Malaysia's Employees Provident Fund on Wednesday reported investment income of 12.95 billion ringgit ($3.06 billion) for the quarter ended Sept. 30, powered predominantly by returns on the fund's overseas equities holdings.
The income was up 12.5% from the prior quarter.
The latest gains, combined with net contributions to the fund for the quarter, lifted the value of the investment portfolio to 771.2 billion ringgit, up 1.5% from the prior quarter and up 8.2% from the year before.
An EPF news release said overseas investments accounted for 30% of the fund's portfolio but 48% of the quarter's investment income.
“The EPF's overall portfolio performance has benefited from the rally in the overseas equities markets in Q3 2017,” said Mohamad Nasir Ab Latif, the fund's Kuala Lumpur-based deputy CEO (investment), in the news release.
Compared with the 2% to 5% gains garnered by overseas markets, Malaysia's domestic stock market was relatively flat, noted Mr. Mohamad Nasir. The Kuala Lumpur Composite index closed at 1,755.58 on Sept. 30, down from 1,763.67 as of the June 30 close of the prior quarter.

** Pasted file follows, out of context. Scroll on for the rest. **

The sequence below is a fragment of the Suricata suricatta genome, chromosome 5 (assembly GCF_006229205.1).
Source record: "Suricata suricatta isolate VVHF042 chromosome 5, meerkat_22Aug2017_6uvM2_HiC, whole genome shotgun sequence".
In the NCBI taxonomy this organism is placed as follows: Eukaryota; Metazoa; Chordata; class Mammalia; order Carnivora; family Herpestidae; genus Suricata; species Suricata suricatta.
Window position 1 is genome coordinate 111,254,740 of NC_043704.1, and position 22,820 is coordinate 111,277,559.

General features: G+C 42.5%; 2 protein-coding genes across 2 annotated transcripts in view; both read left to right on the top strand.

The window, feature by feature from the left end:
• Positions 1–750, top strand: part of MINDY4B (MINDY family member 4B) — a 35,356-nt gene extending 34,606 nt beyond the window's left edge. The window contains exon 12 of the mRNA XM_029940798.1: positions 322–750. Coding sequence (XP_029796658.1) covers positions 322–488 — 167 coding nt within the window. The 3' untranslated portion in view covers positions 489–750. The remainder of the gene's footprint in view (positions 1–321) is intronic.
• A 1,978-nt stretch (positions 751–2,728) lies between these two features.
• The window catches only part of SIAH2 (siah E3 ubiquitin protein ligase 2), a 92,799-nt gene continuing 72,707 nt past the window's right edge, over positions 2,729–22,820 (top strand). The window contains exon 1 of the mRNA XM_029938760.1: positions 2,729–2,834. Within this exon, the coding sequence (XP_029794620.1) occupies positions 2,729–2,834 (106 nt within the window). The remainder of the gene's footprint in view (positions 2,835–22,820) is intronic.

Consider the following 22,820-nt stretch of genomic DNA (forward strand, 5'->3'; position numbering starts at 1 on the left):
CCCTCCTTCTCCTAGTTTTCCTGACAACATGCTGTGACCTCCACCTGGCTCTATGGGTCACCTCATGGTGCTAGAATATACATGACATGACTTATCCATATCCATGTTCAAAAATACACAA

Overall, the fund's combined allocations to domestic and overseas equities came to roughly 42% of its portfolio, and accounted for around 61% of the quarter's investment income. It's roughly 50.5% allocation to fixed-income instruments, meanwhile, added another 35% of total investment income. Combined allocations of just less than 8% to money market instruments and real estate and infrastructure accounted for the rest.
The weight of overseas investments edged up from 29% for the quarter ended June 30 on the strength of valuation gains as opposed to additional allocations, reflecting “regulatory restrictions” on new overseas investments, Mr. Mohamad Nasir said.
Two years ago, as investment outflows were lowering the ringgit's value against the dollar to roughly 4.5 from around 3.2, Prime Minister Najib Razak called on government-linked asset owners to provide support for Malaysia's economy by bringing some overseas allocations back to the country.
That pressure could be subsiding now, with the ringgit's rebound in currency markets accelerating in recent months. After strengthening to 4.2225 from 4.2935 to the dollar over the most recent quarter, the ringgit is changing hands Thursday at 4.0885.
Mr. Mohamad Nasir said in the release, “Over the long run, the EPF must continue to expand our foreign assets portfolio as it is key to our diversification and allows us to meet our return targets.”